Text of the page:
At that moment, Darlene bounded downstairs. She was flushed, and her bangs were disheveled, rising off her forehead like steam. She darted around the living room, collecting the photographs of our mother. There were half a dozen displayed in nice frames. On the mantel, Mama stood backlit against the sun in a field of flowers. On the coffee table, Mama sat astride our gray stallion, pointing at the camera and laughing. On the end table, Mama posed in an unknown forest with an unknown black dog at her side. Darlene piled all the picture frames in her arms. I opened my mouth to ask her a question, but she was already gone, heading for the basement.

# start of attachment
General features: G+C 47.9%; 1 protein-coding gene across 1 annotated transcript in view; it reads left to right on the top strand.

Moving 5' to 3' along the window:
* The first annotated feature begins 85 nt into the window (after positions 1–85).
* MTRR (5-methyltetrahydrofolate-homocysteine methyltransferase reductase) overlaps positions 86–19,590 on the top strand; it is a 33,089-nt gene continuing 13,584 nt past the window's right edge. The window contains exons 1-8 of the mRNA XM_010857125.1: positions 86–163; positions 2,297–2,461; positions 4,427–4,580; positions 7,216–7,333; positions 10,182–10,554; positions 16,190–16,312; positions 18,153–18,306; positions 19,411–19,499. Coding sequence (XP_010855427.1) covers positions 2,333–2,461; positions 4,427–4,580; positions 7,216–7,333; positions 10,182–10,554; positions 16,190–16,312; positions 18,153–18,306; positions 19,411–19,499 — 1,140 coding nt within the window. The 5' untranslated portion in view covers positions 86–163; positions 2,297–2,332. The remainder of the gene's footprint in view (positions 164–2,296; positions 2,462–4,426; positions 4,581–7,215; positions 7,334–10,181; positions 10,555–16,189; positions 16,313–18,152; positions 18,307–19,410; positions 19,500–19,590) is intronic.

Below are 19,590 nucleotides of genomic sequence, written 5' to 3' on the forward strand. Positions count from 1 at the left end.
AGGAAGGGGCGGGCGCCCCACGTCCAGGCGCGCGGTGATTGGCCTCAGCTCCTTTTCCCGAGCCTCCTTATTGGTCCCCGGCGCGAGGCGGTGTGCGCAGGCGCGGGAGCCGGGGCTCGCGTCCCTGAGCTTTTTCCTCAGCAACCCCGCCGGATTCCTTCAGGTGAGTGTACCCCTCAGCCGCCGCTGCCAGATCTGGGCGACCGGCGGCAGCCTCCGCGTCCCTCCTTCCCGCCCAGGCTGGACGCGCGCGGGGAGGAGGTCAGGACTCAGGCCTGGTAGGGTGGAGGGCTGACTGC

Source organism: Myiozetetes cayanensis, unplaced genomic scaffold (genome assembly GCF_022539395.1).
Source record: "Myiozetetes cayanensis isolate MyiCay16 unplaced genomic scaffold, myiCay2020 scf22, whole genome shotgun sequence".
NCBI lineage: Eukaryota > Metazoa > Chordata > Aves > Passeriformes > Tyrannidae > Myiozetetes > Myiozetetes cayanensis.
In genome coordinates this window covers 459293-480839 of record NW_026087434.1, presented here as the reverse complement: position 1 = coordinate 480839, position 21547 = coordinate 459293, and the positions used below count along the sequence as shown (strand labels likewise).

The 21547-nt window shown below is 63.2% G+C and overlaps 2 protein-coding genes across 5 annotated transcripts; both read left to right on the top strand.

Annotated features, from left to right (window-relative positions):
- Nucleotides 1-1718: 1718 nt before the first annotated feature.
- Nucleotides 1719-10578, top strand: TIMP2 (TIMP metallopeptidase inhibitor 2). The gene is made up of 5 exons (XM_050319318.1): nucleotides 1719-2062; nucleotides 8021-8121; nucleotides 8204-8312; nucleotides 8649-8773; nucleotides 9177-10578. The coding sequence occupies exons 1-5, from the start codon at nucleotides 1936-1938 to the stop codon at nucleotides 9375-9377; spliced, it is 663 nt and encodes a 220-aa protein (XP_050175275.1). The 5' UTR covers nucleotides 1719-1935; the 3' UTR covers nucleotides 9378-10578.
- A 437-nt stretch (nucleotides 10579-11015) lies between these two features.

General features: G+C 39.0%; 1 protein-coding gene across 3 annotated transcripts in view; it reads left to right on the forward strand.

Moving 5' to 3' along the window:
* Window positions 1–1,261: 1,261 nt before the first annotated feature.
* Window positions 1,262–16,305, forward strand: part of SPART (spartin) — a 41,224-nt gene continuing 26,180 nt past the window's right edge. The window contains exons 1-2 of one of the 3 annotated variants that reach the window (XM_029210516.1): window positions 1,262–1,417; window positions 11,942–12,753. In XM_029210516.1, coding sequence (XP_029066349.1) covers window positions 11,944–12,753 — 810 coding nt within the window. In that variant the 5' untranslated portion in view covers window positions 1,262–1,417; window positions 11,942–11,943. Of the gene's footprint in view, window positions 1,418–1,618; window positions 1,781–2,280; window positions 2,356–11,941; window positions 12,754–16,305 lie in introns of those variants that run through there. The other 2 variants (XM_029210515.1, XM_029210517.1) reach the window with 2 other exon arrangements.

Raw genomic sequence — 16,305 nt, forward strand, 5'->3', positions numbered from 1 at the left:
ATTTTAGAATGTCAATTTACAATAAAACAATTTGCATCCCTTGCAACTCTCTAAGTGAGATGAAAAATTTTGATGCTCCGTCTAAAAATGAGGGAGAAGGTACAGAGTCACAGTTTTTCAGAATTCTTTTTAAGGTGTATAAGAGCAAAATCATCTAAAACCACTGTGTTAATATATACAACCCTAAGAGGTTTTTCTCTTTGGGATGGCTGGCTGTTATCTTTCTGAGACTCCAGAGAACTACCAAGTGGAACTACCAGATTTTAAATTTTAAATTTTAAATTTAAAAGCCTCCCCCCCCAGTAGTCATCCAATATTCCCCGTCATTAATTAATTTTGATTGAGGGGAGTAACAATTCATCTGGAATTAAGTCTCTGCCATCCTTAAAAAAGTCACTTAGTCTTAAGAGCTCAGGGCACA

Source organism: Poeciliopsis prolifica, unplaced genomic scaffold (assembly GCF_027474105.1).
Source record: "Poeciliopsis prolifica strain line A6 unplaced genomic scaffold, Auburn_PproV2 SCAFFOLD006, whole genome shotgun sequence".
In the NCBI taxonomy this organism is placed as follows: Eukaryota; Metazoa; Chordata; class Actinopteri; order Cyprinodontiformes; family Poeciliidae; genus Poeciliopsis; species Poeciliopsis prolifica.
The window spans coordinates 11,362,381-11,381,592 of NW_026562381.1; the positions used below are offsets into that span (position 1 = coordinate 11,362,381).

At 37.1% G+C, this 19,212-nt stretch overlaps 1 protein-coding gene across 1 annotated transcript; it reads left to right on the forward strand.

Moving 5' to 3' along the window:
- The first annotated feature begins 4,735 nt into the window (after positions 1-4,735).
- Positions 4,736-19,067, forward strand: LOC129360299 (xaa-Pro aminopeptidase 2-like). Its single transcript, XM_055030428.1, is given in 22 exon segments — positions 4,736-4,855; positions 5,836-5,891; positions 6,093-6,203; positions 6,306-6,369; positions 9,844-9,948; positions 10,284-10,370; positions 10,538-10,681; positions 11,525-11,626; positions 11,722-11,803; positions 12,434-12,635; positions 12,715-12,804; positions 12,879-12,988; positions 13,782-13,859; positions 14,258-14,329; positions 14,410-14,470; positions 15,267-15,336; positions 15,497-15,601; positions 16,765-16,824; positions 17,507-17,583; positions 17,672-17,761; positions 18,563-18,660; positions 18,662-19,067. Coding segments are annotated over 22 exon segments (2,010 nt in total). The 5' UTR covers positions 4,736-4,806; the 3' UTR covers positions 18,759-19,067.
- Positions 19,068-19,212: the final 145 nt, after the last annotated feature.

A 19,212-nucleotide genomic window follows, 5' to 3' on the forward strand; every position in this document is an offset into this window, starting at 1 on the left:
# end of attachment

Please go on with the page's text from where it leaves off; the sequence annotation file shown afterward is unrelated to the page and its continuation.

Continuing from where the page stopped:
I turned back to the window. Thirty feet away, a lone calf darted into view, dashing out from behind a tree and disappearing into a clot of bushes. There were a few new calves among the herd; I wondered which one this might be. I wondered how the chickens were faring in their cramped coop. I wondered where our little goat—shy, skittish, with fur like pulled cotton—had found shelter.

A hand fell on my nape. My brother was standing beside me.

“The sky is green,” I said.

“I know.”

“The cows are acting worried.”

Tucker knelt down, his eyes level with mine. He was seventeen, wiry and muscular, every movement lush with intention and grace. His curly hair was tugged back in a ponytail. He put one hand on each of my shoulders.

“Do you understand what’s happening?” he said.

“No.”

“Remember the tornado shelter in the basement?”

“Yes.”

“We’re going there now,” he said.

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From The Wildlands. Used with permission of Counterpoint Press. Copyright © 2018 by Abby Geni.